Notes from a Floating Life Thoughts about productivity, digital living, and leading a simpler life

3 Recommended Books

An open book and a notebook

You are what you read. That’s especially true about the books you read. Those books, the words on those pages, shape you. They influence your thinking. They challenge you. They make you think.

I’ve read a number of books over the last year or so. Three of those books gave me pause and compelled me examine the way I do certain things and the way I look at certain aspects of my life.

Let’s take a quick look at those books.

Essential Zen Habits — I’ve been a fan of Leo Babauta’s writing for a number of years. What he has to say about productivity and simple living meshes well with my own thoughts in those areas. It’s Babauta’s ideas around changing habits that have gotten my attention as of late. In Essential Zen Habits, Babauta offers a six-week course that can help you change bad habits and develop good ones. He also also explains how to get over the bumps and overcome the struggles that come with trying to change your habits. Best of all, the book isn’t all theory. It’s very direct, very how to. It gets you involved in the process from page one.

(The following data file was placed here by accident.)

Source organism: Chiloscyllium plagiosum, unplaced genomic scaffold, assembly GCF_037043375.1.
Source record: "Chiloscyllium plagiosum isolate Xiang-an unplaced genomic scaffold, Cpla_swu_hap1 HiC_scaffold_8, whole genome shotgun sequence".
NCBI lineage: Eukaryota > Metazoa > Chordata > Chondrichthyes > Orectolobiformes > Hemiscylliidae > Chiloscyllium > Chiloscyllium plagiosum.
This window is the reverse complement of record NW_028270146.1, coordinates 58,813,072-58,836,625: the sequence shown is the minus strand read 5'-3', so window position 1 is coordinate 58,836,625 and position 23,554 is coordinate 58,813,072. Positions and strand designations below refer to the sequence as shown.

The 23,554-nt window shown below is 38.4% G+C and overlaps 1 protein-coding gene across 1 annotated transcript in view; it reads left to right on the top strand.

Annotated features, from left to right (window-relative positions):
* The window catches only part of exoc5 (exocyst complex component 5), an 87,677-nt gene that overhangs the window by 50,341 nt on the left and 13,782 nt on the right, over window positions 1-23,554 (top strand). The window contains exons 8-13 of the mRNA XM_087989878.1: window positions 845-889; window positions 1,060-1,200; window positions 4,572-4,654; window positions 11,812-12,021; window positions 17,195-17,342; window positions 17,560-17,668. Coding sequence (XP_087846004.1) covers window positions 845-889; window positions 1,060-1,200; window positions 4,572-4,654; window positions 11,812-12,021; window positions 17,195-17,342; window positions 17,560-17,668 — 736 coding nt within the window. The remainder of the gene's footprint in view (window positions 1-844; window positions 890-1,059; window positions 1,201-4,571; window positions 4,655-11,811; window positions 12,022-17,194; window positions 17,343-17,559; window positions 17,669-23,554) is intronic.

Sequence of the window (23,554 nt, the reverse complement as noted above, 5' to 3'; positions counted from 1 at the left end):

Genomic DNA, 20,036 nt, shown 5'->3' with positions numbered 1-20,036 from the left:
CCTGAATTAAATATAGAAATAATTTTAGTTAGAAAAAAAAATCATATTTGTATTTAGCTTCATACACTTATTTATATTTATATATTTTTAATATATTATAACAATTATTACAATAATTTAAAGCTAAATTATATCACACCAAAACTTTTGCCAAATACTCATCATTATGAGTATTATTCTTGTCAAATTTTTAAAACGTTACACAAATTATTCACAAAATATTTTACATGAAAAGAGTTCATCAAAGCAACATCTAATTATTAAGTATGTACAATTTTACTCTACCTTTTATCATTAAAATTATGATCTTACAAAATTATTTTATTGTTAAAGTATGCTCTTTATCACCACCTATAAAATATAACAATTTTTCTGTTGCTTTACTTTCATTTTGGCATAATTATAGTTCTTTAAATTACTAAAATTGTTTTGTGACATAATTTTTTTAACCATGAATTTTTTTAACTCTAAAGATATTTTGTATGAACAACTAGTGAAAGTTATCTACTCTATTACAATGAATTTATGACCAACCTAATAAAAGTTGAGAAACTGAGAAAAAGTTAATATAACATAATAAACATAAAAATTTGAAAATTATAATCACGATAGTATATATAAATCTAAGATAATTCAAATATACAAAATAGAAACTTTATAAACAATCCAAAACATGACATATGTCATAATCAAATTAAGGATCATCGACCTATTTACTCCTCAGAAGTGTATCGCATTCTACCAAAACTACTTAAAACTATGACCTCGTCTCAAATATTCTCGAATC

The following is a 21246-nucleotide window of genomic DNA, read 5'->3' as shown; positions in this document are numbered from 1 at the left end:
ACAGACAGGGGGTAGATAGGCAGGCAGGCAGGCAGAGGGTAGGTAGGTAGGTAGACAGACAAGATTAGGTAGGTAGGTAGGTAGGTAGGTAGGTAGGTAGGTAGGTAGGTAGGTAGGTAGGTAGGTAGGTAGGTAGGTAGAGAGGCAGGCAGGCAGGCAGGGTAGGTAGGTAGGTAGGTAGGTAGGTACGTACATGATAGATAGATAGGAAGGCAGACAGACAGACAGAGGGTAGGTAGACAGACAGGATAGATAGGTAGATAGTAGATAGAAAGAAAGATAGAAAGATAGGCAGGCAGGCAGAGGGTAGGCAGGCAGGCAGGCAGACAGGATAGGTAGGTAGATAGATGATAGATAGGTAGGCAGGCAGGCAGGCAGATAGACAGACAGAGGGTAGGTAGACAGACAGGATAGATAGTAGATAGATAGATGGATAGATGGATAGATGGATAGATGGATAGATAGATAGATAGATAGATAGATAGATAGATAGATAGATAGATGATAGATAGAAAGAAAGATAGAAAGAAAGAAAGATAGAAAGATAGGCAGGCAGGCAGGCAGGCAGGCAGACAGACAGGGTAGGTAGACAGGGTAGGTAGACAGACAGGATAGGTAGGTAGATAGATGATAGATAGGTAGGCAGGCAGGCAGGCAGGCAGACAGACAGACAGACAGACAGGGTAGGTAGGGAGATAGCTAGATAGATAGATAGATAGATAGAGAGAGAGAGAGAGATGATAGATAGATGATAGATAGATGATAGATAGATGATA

The Joy of Missing Out — In The Joy of Missing Out, Christina Crook explains that constant connectivity isn’t the be all, end all of life. She describes, both from her experience and extensive research and interviews, how stepping back and disconnecting, how taking things slower and at a more relaxed pace can increase our mindfulness and our presentness, and improve our lives. Crook doesn’t advocate completely disconnecting yourself from the digital world. Instead, she advocates stepping back. What will you be missing out on? Probably not much.

So Good They Can’t Ignore You — You’ve probably heard the advice that you need to follow your passion to find the career or work that will define you. Cal Newport thinks that’s wrong, and presents a solid case against following your passion in So Good They Can’t Ignore You. Instead of doing what you think you love, Newport argues, you need to excel at work that matters. Once you do that, you’ll find your passion. And that passion can come from an unexpected corner. So Good They Can’t Ignore You is part manifesto and part blueprint that can help you find what you’re passionate about.

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